Children

I’ve been emailing with someone who had a stroke and has multiple kids.  Now, I’m speculating here and going to write about something that I have not experienced myself and know nothing about.  I have no children and I’m not married.  I think, maybe, again I don’t know for sure as I have no experience being a mother, but I think that being a mom might actually help recovery in the long run.  It will give you a motivation to work hard unlike any other.  Maybe, maybe not.  I really had very little motivation myself.  Getting back to the life that I was leading prior to the stroke was not motivation for me.  I hated that life and wanted out.  I was going to get out but then one day the universe thought “nah, I’m gonna teach her a lesson and disable her and make her live in absolute, utter HELL for a few years.”  Lesson learned, universe, lesson learned.  Thanks.  Other than my animals, I really had no motivation.  That’s when the support and love of a few friends and family members became critical because without that I would’ve been outta here.

This has nothing to do with anything….. So, I googled “grumpy cat lesson” to try to find a GC picture to put in this post and a picture of a schnauzer came up…..I have a thing with schnauzers.

Here’s my schnauzer….

cas

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Categories: Recovery, Stroke stuff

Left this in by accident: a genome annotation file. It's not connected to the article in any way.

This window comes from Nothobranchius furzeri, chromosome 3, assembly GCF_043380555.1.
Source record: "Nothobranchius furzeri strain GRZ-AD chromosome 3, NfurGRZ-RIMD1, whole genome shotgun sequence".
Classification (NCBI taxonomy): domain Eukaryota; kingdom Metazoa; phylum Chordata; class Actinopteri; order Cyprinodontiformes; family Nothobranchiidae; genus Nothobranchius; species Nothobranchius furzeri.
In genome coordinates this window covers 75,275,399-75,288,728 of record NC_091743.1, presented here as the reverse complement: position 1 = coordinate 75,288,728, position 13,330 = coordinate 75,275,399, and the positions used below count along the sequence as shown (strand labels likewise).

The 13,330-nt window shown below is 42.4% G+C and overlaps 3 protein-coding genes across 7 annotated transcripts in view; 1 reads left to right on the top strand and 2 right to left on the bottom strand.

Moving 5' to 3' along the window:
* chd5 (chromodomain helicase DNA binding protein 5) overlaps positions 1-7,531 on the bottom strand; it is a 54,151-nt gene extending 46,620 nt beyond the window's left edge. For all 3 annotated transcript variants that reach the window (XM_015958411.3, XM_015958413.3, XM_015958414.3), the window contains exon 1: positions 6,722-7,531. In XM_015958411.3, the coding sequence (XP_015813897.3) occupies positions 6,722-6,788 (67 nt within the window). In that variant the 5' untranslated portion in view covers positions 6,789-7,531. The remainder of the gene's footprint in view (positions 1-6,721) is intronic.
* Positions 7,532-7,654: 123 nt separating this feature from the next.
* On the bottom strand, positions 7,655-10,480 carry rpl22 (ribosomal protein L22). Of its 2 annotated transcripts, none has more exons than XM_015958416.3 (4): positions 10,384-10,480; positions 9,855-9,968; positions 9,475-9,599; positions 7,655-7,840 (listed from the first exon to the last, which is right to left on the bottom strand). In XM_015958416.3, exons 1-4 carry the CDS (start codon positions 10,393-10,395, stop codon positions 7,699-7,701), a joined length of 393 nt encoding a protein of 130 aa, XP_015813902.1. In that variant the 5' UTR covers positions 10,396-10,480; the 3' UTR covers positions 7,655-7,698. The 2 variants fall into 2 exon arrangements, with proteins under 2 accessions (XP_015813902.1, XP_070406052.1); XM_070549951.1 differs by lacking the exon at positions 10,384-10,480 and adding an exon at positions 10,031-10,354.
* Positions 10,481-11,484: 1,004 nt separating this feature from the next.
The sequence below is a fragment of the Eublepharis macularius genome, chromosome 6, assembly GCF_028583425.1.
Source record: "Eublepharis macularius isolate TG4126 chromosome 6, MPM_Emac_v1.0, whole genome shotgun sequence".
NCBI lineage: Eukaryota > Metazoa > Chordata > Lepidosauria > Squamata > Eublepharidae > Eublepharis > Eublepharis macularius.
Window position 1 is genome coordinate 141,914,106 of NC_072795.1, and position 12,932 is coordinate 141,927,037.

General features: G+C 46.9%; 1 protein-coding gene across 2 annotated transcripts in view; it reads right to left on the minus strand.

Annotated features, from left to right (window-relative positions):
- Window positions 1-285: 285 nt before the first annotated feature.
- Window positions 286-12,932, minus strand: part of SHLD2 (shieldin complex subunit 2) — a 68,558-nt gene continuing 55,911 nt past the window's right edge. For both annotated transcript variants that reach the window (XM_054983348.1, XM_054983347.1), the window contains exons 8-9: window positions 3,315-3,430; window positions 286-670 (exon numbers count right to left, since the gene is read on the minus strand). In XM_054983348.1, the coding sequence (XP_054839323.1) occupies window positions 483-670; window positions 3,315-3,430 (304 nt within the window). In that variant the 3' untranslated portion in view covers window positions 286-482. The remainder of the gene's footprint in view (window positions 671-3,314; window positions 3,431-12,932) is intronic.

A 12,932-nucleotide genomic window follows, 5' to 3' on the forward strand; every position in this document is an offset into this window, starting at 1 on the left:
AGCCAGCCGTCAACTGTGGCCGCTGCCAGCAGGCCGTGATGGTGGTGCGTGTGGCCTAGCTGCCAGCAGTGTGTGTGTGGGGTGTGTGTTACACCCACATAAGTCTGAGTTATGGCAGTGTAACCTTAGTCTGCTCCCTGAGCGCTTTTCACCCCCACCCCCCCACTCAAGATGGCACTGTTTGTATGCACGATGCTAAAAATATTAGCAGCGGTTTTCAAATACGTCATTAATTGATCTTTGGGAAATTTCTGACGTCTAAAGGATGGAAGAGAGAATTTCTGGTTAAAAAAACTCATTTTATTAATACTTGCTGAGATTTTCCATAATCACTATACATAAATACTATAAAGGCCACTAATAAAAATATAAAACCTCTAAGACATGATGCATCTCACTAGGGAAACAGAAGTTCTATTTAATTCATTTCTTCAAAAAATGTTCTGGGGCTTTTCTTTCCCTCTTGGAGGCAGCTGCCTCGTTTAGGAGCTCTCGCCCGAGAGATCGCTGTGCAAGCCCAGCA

Tags: , , ,

15 replies

  1. Sometimes you work harder on certain areas after a stroke because of loved ones’ needs.I was first disabled at 26 (crushed spine with nerve involvement, hip replaced). I had five children at home. I was determined to walk again even though the doctors at the time said it wasn’t possible. I did it. It took three years but I did it. I did suffer remorse that the younger two would not have a momma who could swing them around and climb trees after them though. I did have my limits.

    Before my stroke, I was a very active community figure, grandmother and caregiver. After my stroke I was determined to continue. I learned to talk first because my husband is deaf and read lips. Walking with only a cane was essential because my house is not/was not set up for someone in a wheelchair. I had to be able to draw up my husband’s morphine into a syringe and give him injections also. I accomplished those goals before leaving the rehab hospital.

    At home there were a thousand other things that I had to relearn or learn to do with half my body not working to survive and be a caregiver, and the same loving grandmother. I’m still learning after almost three years. Every day brings a new challenge but I meet them head on because I have to.

    Yes, need is a great motivator. I tend to work harder for someone else than if it were just for me. If it were just me, I’d go, “Eh, do I really need too?” Most times the answer would be no.

  2. I love your dog’s ears.

    As for one person’s goal being more effective than another’s, I disagree. If taking care of children makes recovery more successful, I’d adopt.

  3. I had 2 daughters still home 18 and 22, both with assorted serious learning disabilities and a husband who also has learning disabilities. I was also actively helping with my son’s autistic preschooler. I was the one who kept everything running on time, getting bills paid, people where they were supposed to be. All hell broke loose when I got sick and the fact that I had wound up with a ton of cognitive issues and executive function/ decision making problems was overwhelming.